Another nasty cold front slammed into the NC Coast late last week. This time the winds reached gale force strength and the overnight temperatures dropped to the freezing mark everywhere but right along the beaches. Of course, in typical eastern NC style, the daytime highs had climbed back into the 70's by Sunday. Another blow will be coming in the middle of this week from the south before switching to the north on Wednesday. We are wondering what will be coming next.

Beginning last week, there were some reports of the first bluefin tuna of the fall. The reports came from east of Cape Lookout at the 30 Minute Rock, East Rock, and 1700 Rock. Some of the king mackerel boats found the large bluefins to be very exciting for a short time, but definitely a mismatch for king mackerel live bait gear. One fisherman made the comment that, "The whine of the clicker sure sounded good for a while, but after several had spooled the line from a number of reels, we learned to crank the drag down and break them off before we lost all our line."

For those who monitor the marine weather, you may have noticed that the reports now include the report for a new buoy at the end of Frying Pan Shoals. The National Data Buoy Center (NDBC) put NDBC Station 41013 on line last week in anticipation of the dismantling of Frying Pan Light Tower and the impending shutting down of the existing weather station FPSN7, which is located on the tower.

This is a critical reporting station for planning fishing trips all along the southern and central NC coast. I like that both the old and new stations will be on line for a while. The weather station on Frying Pan Tower is roughly 150 feet above the water, while the instruments on the new buoy are only about 12 feet up. Last week as the front rolled through there were differences of 5 to 7 knots in wind velocity between the two. The station on the tower reports the higher numbers. There are also slight variations in the wind direction.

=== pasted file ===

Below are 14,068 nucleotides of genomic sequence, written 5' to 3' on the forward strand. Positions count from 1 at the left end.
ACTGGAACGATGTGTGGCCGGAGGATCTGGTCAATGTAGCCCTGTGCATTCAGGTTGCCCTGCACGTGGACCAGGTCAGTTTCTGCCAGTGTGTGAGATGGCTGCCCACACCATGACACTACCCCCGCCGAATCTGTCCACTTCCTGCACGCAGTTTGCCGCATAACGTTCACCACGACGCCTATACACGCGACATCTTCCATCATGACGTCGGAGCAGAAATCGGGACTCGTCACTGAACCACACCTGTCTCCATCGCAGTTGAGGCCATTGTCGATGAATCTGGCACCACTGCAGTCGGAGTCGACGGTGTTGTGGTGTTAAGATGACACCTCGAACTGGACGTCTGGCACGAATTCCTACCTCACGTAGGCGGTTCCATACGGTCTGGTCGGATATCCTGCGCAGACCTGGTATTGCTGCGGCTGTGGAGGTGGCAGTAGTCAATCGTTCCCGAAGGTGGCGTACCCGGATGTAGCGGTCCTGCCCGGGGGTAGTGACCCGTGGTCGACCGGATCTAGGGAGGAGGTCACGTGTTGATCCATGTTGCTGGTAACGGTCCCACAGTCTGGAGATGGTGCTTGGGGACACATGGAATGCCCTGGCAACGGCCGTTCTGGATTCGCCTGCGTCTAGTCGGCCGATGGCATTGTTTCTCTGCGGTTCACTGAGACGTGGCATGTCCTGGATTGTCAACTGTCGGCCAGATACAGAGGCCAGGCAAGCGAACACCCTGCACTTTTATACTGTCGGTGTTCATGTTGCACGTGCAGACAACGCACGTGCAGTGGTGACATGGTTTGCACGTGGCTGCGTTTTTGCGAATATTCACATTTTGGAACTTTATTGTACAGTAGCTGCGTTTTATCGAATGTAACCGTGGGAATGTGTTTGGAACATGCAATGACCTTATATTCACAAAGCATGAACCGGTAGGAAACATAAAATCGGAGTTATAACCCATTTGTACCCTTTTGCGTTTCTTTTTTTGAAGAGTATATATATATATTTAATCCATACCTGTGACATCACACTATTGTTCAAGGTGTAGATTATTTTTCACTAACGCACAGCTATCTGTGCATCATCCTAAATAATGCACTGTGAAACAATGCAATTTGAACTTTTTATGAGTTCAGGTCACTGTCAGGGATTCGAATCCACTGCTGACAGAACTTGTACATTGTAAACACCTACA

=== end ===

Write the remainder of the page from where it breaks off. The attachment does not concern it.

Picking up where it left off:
The inshore catch is still pretty mixed. There have been some excellent reports of speckled trout, plus good catches of gray trout, bluefish, croakers, sea mullet, red drum, and a few flounder still biting in the inside waters along the coast. The striper bite at Manns Harbor, New Bern, Washington, and Wilmington continues to improve, plus some are being caught in the surf from the Virginia State Line down to around Cape Hatteras.

Other good news from Cape Hatteras is that the inlet created by Hurricane Isabel has been filled and the NC Department of Transportation is hard at work replacing the road.


The fall king mackerel bite has been hot when you can get there. If you didn't see the results, There were several kings in the 40's and numerous kings in the 30's caught at last week's US Anglers Association Championship tournament held at Southport and Oak Island last week. In fact, there were several 30 pounders that didn't make the leader board in the 24 and Over Class. The kings are holding over bait, from about 60 to 80 feet deep.

The false albacore numbers and catches have been rapidly improving around Cape Lookout. The cooler weather seems to have gotten them in a more aggressive mood.

While the weather dictates whether or not the trip is makeable, the offshore bite remains hot. There are tuna north of Cape Hatteras and wahoo from the Big Rock south.

Congratulations to Dean Spatholt and the crew of the Fish Meister for winning the 24 and Over Division, plus Mike Landreth and the crew of the Hit N' Run for winning the 23 and Under Division at the US Anglers Association Championship King Mackerel Tournament this past weekend at Southport and Oak Island. Their winning kings weighed 49 and 34 pounds respectively.

This weekend many NC king fishermen will be in Biloxi, Mississippi, competing in the 2003 Southern Kingfish Association National Championship Tournament. Good luck to all.

Capt. Jerry Dilsaver


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